Sand and the City (1) Dubai
After a quick trip to Dubai and Abu Dhabi, I can offer a few observations for those who are thinking about going to the United Arab Emirates sometime soon. Dubai first:
Dubai doesn’t disappoint in its Over-the-Top (OTT) architectural rep, and that is even without factoring in the Burj Khalifa, the tallest building in the world. Approaching the city’s skyscrapers emerging in the mist—which turns out to be a sandy haze, owing to the very piquant combination of humidity and heat—I saw at least three hommages to the Chrysler Building and one to Big Ben. Light blue glass was the fenestration du jour, and quite a few highrises were crowned with Helmut’s Helmets—the skyscraper tops that Helmut Jahn made so famous in Philadelphia two decades ago.
Towering above all this was the Burj Khalifa, designed by Adrian Smith and his former firm of SOM. Because of scads of aluminum and Low-E and reflective glass, its curving forms shimmered through the haze as it rose and rose and rose toward the sun. Oddly the tower’s height of 2,717 feet did not seem out of scale with the rest of the cityscape—perhaps because the other towers seem to provide a chorus gathered around the leading actor on an expansive, flat (and sandy) stage. Perhaps, too, the height is mitigated by the tower’s elegant proportions, and its own rhythm and scale. Or you can accuse me of having heat stroke: did I say it was 104 to 117 degrees Fahrenheit, and June is just the beginning of the hottest months? Like most places in the UAE, air conditioning is taken for granted. Coming from an office where I shroud myself in shawls during the summer, I have been a strong advocate of operable windows and passive cooling. But I’m afraid I forgot all about that when I got to Dubai.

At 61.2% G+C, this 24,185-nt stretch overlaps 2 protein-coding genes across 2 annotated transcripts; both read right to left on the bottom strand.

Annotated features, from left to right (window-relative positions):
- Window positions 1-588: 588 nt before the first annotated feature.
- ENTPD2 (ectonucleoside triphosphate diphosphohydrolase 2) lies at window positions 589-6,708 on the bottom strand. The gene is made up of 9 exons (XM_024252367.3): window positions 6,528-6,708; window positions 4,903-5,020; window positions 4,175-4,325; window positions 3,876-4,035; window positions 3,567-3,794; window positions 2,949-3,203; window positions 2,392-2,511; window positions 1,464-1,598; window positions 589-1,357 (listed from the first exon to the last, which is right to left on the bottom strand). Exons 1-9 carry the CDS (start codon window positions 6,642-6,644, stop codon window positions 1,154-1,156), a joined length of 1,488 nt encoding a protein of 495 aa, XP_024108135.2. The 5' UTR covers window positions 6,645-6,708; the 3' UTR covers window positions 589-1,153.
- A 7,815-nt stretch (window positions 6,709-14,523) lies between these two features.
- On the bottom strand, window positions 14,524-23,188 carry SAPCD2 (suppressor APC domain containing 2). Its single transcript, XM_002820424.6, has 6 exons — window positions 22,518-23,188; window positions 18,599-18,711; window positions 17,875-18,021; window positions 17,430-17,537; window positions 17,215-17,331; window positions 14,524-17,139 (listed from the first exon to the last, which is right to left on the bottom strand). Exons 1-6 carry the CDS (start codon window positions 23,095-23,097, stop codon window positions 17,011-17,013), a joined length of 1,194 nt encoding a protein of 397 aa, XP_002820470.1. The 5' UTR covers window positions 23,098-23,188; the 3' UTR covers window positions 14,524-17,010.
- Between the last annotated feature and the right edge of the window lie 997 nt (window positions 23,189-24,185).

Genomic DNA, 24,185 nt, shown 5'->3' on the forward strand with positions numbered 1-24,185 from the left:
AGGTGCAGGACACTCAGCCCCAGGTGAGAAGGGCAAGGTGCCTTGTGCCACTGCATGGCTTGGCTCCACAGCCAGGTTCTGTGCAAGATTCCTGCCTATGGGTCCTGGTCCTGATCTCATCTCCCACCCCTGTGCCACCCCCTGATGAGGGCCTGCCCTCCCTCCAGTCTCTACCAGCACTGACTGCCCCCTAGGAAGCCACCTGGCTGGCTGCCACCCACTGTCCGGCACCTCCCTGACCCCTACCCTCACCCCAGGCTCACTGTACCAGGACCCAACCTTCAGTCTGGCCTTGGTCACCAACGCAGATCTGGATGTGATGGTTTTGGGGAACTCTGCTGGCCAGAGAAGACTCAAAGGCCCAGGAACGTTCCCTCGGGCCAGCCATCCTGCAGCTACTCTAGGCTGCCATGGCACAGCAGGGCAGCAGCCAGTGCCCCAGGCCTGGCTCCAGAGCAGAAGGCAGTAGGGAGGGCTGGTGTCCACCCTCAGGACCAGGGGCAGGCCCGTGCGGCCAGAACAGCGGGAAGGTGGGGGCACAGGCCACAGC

If creating this shrine to height (and oil) in the desert is the end of an era—owing to the sober effects of the Great Recession and serious concerns over sustainability—at least the Burj offers a very grand finale. [For more discussion of these matters see Record’s extensive coverage of the Burj Khalifa in its August issue.]
A very informative if dizzying tour of the tower by Eric Tomich, SOM’s associate director there, included offices, which are still being completed, residences (ditto), and of course the observation deck (now open again) at the 124th floor. The heat made walking around the building’s base a little torturous. Nevertheless discomfort was mitigated somewhat by luxuriantly geometric landscaping by SWA and splashy Busby-Berkeley-goes-to-Arabia fountain maneuvers by WET in the manmade lake next to the Burj.
Ducking into the tower’s new Armani Hotel (fashion designer Giorgio Armani’s first such caravansary, which also includes apartments), you enter a cool, calm and chic antidote to the glitz of other hotels in the city: the color scheme ranges the gamut from tan to gray to brown. Adhering to the general design sensibility are the hotel’s all-day Mediterraneo buffet and three restaurants for the evening—the Ristorante (Italian), the Hashi (Japanese), and the Amal (Indian). Speaking of style, a “smart casual” dress code is spelled out in your restaurant reservation confirmation. McGraw-Hill would love its rigor and specificity: